A grand misconception is embedding itself in the public brain: To wit, the Supreme Court soon will clue us in to the true meaning of marriage.
Nope. No way. Isn’t so. Can’t be so.
This despite the court’s intention, announced last week, to decide whether gays and lesbians merit constitutional entitlement to wed. I am obliged to note the discrepancy between, on the one hand, what commentators blatantly suggest is going on here and, on the other hand, what the most solemn assemblage of judges you ever set eyes on has actual power to do.
The justices of the Supreme Court have no power to recast marriage as something other than civilization, especially the civilization of the West, in which we live and move and have our being, has forever understood it to be. That thing is the union of man and woman, conceived as opposite, yet complementary, beings.
The legal union of man and man, of woman and woman, howsoever loudly clamored for, fails to meet the test for conformity to the institution our judges purport to examine. To fail to meet that particular test isn’t to say anything at all against those who don’t pass. Their guilt, if any, lies in taxing the nation’s attention span with claims for the right of trespass on the larger community’s cultural pasturage. It could be said these people have hoodwinked themselves.
The honorable justices have no more power to transform the venerable institution of marriage than has, say, an academy of music to declare that a harmonica is a bull fiddle.
What the court has power to say is that — whoopee! — we’ve invented a whole new institution, called marriage by courtesy, if not by right. That’s because, thanks to us on the court, we’ve got side-by-side marital institutions. One accommodates the court claimants — those who want to marry whomever they like. The other institution keeps up the original arrangements, reflecting so far as possible the realities of Creation; man and woman as generators and transmitters of life, each bestowing distinct blessings on their children.
The overhaul of marriage, if it comes to pass, would be a vast task, requiring brass and presumption of a sort rarely exhibited in a Western democratic setting. The court may or may not be up to such an enterprise. The fact is that marriage — a sacrament in Christian terms; “instituted of God,” in the language of the Book of Common Prayer — is a constituent element of the life Christianity, as well as Judaism, views as suitable for the children of God.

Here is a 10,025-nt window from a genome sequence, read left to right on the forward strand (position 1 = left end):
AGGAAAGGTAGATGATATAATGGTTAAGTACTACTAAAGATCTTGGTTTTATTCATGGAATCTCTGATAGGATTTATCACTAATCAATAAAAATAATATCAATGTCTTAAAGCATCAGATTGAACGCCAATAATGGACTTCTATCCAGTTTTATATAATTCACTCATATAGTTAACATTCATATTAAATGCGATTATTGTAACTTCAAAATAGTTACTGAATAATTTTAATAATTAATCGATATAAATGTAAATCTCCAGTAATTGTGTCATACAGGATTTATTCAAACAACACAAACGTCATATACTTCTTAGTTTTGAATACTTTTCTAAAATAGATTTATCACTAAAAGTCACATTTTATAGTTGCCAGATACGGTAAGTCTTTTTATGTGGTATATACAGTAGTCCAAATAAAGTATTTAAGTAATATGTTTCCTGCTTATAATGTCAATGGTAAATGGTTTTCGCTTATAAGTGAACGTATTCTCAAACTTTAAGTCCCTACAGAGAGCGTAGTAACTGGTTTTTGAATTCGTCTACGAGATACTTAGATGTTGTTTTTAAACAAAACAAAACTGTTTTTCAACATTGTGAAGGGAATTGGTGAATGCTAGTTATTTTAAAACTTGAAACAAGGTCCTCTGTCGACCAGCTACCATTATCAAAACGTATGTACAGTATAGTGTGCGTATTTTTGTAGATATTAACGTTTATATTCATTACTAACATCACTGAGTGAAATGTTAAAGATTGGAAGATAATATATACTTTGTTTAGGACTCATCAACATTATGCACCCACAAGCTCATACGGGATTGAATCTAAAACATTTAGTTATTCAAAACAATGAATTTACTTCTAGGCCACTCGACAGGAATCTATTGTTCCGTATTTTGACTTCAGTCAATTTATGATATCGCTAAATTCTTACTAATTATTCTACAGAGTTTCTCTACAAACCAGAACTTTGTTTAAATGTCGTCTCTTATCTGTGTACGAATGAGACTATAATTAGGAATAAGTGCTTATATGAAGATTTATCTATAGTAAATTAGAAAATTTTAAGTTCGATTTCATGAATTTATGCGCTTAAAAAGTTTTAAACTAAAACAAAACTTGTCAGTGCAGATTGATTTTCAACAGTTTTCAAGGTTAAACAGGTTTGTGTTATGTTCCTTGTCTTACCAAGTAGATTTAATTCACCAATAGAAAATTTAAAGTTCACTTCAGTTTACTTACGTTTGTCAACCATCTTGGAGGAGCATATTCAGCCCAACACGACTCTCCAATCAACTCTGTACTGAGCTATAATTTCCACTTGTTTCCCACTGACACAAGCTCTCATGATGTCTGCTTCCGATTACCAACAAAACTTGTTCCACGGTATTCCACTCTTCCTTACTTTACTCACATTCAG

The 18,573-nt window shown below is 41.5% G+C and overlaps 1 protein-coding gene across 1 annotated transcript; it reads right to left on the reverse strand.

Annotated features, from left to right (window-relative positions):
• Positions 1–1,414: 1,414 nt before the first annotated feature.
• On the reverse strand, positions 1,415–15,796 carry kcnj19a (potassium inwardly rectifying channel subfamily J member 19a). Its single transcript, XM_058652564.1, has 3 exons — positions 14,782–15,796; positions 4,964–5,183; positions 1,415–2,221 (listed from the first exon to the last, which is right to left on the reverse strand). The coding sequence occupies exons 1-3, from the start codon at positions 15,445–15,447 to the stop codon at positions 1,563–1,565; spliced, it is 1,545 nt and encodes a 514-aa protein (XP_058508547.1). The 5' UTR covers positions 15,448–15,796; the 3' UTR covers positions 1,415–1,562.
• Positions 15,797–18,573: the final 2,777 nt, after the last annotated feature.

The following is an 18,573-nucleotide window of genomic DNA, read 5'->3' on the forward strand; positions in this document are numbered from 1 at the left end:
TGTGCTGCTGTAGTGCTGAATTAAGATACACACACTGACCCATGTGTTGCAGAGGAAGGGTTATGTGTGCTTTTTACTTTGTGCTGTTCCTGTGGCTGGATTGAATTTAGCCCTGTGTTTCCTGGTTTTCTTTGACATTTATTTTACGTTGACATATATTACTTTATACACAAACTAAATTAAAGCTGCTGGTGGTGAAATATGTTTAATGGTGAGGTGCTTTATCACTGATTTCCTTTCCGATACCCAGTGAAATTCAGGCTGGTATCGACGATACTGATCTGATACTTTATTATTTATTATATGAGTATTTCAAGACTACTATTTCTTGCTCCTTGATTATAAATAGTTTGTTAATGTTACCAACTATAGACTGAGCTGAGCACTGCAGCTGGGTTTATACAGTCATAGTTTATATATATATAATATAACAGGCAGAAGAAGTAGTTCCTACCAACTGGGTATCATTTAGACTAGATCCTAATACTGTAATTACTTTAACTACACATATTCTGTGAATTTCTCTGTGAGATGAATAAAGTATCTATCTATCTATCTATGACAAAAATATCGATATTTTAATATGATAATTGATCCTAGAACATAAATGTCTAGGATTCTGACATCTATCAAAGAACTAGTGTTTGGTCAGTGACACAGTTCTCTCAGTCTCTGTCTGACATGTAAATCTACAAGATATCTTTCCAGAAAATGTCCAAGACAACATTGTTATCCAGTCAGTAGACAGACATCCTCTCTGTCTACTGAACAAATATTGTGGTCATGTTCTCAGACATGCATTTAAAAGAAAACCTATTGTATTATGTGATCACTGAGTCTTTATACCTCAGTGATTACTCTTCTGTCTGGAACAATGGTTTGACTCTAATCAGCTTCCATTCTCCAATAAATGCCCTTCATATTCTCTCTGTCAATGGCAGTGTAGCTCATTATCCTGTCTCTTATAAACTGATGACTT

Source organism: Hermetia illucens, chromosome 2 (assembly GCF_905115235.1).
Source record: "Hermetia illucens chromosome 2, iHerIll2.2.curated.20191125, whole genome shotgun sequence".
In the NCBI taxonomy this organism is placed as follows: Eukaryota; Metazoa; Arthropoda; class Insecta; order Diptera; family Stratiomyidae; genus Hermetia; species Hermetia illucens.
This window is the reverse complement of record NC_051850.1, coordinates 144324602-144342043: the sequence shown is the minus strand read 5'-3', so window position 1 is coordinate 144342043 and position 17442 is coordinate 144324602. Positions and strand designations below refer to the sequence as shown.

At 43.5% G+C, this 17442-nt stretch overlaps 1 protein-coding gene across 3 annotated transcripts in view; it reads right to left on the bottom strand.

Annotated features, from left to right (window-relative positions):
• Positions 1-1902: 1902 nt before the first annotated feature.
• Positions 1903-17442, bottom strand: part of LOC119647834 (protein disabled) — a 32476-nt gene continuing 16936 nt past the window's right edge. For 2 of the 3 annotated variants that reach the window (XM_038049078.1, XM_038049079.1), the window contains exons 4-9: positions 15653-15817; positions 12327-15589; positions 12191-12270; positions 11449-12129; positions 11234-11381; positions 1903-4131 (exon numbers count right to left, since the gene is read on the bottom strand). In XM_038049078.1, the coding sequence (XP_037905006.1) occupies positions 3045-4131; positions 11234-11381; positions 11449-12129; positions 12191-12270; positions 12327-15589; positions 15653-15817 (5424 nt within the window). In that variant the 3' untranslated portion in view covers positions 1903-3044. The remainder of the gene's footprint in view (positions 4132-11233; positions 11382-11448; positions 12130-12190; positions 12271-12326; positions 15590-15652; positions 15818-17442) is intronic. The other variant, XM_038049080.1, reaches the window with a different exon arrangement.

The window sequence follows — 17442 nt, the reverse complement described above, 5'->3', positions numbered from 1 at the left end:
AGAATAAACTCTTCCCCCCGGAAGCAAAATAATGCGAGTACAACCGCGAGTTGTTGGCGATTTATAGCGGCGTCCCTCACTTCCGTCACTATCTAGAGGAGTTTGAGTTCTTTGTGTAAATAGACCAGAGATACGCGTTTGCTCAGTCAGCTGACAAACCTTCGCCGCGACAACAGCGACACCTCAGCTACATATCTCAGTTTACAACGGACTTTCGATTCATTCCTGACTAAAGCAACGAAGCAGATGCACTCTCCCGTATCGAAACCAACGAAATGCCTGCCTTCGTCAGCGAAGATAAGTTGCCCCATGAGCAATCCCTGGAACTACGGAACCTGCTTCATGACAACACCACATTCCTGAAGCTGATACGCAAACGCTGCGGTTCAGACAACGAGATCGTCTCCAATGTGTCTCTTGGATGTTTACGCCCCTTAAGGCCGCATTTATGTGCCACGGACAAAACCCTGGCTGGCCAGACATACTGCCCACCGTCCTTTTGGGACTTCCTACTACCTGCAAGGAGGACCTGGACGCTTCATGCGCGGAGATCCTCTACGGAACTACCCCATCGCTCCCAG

Now if you’re minded to say, “Children of God, my hind foot!,” as many these days are minded, you likely don’t mind dismantling any institution built on old-fashioned religious principles and thus understood as transcendent — surpassing human judgment; out there in Reality, whether we like it or not.
Among these old-fashioned principles: the preeminence of the family structure, with father and mother at its head, a pair joined by sacred pledges — “to love and to cherish, till death do us part … “
It ought to be said — it ought to be borne down on, hard — that such are the premises the West always has bought into. Wrong ones? Outdated as a calico bonnet? Who says so, huh? On what basis? With what authority?
With zero authority, it is fair to say. Arguments against understanding marriage in the “traditional” sense seem based mostly on the very modern, very subjective notion that I — got that? first-person “I” — can say about sex whatever I want to, make whatever claims I like, apply to myself whatever rules I like, if any at all, never mind what some primitive Near Eastern god may have said about the matter long centuries ago.
Modern confusion about sex is in fact a reversion to the primitivism that existed before the God of Abraham, Isaac, and Jacob undertook to clarify His intentions concerning human life and its duties. Into the clamorous disorders of the present day various moderns want to drag, of all bodies, the U.S. Supreme Court for a reading, a re-interpretation, a new take on The Way Things Ought to Be.
Are we thrilled yet?
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